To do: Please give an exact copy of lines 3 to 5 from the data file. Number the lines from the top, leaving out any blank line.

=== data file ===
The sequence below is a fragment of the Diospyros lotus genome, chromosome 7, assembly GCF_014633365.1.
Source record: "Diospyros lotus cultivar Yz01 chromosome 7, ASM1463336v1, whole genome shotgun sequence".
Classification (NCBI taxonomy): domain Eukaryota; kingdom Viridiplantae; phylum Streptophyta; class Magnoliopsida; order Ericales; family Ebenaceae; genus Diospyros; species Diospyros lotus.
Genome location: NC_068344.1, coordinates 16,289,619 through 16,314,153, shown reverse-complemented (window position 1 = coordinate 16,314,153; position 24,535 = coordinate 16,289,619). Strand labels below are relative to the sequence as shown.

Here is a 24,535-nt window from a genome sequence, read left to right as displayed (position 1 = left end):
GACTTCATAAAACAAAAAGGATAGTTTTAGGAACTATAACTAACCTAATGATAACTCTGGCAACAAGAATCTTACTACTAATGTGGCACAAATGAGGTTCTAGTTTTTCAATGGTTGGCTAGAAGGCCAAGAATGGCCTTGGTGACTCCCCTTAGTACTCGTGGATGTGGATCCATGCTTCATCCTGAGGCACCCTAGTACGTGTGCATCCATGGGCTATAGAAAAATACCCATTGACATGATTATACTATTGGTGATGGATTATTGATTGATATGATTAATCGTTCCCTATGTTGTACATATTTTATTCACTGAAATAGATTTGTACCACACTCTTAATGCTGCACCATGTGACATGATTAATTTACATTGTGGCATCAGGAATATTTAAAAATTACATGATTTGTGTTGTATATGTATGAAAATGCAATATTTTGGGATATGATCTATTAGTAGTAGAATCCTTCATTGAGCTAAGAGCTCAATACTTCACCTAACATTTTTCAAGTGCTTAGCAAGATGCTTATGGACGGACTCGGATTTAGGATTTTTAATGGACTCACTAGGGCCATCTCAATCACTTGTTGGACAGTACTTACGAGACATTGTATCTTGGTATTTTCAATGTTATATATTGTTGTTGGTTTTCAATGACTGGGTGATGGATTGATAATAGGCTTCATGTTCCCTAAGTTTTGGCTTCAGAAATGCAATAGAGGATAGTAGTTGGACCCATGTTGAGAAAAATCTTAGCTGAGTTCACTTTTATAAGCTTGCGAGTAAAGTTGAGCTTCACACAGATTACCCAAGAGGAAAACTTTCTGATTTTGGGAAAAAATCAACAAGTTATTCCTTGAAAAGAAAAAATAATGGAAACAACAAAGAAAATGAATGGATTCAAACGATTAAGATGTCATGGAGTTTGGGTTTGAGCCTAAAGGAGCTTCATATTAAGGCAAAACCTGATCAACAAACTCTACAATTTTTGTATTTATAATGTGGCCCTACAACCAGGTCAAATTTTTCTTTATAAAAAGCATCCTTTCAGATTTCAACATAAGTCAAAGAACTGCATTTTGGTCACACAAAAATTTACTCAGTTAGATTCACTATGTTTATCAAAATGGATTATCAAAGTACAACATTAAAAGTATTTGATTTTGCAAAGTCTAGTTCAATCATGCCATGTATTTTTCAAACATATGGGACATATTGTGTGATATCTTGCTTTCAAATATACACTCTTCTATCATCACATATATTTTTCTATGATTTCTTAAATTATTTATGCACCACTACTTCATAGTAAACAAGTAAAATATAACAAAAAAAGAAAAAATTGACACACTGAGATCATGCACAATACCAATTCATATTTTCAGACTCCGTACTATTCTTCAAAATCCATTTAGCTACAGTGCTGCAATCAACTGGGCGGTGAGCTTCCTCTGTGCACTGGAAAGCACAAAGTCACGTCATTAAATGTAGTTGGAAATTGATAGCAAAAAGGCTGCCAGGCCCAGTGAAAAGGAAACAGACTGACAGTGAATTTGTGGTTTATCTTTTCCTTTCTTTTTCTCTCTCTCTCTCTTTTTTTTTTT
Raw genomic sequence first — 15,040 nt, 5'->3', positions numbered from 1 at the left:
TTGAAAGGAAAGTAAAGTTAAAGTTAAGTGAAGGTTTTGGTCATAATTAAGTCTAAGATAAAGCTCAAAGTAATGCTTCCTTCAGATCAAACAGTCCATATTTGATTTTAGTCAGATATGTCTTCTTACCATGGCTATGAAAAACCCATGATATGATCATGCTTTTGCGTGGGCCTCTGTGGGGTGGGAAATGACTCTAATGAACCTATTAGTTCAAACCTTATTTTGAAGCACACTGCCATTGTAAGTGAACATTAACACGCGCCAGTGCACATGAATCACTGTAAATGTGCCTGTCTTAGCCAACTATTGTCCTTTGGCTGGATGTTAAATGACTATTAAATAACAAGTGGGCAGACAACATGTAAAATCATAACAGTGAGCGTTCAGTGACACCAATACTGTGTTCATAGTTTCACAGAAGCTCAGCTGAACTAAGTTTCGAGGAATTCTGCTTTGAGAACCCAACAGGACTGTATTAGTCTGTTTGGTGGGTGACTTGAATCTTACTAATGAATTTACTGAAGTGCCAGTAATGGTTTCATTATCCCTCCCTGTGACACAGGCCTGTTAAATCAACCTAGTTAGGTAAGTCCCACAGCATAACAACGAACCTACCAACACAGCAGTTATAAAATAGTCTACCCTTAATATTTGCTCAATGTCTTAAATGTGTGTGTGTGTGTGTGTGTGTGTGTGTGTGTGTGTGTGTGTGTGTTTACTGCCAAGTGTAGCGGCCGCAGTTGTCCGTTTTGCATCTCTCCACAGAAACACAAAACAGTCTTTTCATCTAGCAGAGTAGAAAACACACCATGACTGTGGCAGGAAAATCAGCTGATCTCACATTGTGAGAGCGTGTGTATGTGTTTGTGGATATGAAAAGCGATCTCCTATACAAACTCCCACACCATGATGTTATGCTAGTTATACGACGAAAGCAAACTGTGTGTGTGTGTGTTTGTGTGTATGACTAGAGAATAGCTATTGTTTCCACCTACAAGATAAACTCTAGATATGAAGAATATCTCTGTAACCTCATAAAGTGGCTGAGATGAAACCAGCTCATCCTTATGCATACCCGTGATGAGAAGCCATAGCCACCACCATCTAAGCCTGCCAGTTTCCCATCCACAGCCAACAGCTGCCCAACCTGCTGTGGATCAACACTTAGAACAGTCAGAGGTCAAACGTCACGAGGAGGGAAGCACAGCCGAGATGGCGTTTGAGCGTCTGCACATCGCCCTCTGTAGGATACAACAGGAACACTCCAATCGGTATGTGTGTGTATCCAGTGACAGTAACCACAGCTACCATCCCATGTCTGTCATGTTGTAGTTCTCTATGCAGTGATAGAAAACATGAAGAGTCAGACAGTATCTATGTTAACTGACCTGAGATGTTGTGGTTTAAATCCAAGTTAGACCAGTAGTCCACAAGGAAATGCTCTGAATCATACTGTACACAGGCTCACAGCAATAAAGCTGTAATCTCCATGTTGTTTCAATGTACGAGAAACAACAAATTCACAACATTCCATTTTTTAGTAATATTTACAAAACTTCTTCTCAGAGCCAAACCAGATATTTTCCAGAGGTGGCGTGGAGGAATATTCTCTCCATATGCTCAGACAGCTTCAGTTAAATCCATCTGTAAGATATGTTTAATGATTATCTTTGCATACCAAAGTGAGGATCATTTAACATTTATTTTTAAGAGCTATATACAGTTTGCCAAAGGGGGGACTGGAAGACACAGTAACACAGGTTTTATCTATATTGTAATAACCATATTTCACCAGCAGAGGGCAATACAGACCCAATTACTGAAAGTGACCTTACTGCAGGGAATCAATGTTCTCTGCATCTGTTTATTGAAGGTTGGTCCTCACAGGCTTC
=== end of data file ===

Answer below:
Classification (NCBI taxonomy): domain Eukaryota; kingdom Viridiplantae; phylum Streptophyta; class Magnoliopsida; order Ericales; family Ebenaceae; genus Diospyros; species Diospyros lotus.
Genome location: NC_068344.1, coordinates 16,289,619 through 16,314,153, shown reverse-complemented (window position 1 = coordinate 16,314,153; position 24,535 = coordinate 16,289,619). Strand labels below are relative to the sequence as shown.

Here is a 24,535-nt window from a genome sequence, read left to right as displayed (position 1 = left end):